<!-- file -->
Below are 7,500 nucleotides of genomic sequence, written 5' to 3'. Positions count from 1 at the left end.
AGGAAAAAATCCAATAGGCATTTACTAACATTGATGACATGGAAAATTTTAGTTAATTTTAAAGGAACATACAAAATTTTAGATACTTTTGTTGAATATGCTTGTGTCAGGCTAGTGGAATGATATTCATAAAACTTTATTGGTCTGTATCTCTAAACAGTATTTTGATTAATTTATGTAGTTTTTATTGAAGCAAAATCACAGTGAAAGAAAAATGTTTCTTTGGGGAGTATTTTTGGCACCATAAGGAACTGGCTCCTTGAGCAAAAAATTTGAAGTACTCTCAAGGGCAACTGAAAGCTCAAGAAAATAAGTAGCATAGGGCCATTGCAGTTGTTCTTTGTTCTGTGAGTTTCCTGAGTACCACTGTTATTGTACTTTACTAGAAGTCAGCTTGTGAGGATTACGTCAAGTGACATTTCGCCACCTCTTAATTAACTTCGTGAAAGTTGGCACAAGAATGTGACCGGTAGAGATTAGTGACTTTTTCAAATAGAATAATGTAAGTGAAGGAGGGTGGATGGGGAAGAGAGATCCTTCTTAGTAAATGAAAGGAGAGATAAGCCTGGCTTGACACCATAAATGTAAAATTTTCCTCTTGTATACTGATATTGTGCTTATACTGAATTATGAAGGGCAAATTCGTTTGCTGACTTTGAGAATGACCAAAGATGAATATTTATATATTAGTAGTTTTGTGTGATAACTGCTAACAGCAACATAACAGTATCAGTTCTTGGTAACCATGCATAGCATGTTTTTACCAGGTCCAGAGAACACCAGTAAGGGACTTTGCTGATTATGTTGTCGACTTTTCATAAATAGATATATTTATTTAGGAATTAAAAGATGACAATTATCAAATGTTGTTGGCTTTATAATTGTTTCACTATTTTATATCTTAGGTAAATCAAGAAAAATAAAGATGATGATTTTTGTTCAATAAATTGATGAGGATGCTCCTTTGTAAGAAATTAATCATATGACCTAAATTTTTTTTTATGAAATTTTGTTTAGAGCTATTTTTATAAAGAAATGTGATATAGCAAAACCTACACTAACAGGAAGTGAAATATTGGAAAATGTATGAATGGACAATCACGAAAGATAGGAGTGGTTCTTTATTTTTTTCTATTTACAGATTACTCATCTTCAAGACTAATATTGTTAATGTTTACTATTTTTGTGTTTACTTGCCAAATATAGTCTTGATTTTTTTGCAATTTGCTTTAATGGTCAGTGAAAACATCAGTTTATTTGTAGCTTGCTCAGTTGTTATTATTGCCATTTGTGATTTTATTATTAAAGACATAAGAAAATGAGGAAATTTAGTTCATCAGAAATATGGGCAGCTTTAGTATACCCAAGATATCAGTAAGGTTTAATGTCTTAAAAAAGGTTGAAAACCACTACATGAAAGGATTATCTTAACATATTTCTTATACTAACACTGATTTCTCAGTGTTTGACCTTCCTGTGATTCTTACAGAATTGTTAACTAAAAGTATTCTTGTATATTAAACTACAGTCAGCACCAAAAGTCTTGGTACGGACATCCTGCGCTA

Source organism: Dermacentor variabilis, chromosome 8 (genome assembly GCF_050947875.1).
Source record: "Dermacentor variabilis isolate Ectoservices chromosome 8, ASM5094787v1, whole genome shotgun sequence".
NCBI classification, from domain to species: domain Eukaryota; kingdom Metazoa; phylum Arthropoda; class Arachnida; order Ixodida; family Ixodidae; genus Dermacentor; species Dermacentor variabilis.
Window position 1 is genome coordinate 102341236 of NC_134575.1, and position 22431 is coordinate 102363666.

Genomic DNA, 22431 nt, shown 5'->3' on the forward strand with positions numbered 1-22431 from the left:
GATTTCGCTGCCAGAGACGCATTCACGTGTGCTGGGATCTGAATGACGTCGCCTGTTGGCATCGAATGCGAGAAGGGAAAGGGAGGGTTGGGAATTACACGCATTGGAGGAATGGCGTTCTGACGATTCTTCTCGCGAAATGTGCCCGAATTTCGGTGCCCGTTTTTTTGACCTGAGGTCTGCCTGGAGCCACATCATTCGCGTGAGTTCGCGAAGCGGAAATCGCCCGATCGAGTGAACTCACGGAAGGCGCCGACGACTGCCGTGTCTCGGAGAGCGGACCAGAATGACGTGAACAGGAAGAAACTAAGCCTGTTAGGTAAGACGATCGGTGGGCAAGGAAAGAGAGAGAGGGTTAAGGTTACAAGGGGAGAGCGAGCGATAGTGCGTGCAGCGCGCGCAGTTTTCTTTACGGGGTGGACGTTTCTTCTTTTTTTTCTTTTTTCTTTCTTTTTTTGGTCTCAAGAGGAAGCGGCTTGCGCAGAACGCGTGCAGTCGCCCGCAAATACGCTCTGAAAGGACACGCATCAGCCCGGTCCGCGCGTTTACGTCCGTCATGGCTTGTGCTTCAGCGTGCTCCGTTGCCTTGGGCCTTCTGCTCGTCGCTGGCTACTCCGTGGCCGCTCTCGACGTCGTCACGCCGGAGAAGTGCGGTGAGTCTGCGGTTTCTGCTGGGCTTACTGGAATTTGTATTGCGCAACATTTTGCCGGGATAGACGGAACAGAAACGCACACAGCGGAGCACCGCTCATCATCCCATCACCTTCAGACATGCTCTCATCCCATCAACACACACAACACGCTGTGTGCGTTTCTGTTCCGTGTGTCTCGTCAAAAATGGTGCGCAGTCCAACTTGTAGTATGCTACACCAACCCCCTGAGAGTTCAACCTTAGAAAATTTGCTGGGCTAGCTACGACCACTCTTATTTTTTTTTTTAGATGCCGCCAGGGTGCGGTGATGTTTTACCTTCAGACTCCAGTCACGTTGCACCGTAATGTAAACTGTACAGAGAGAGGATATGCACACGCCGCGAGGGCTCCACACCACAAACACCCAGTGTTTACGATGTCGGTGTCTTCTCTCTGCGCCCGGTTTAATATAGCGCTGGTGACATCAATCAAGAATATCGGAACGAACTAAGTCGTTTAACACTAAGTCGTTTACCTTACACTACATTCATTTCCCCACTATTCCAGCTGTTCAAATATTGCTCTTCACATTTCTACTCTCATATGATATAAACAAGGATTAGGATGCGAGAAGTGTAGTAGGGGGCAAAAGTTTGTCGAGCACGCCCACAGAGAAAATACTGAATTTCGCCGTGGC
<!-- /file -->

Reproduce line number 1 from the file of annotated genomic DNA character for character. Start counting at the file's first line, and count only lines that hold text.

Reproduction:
Below are 7,500 nucleotides of genomic sequence, written 5' to 3'. Positions count from 1 at the left end.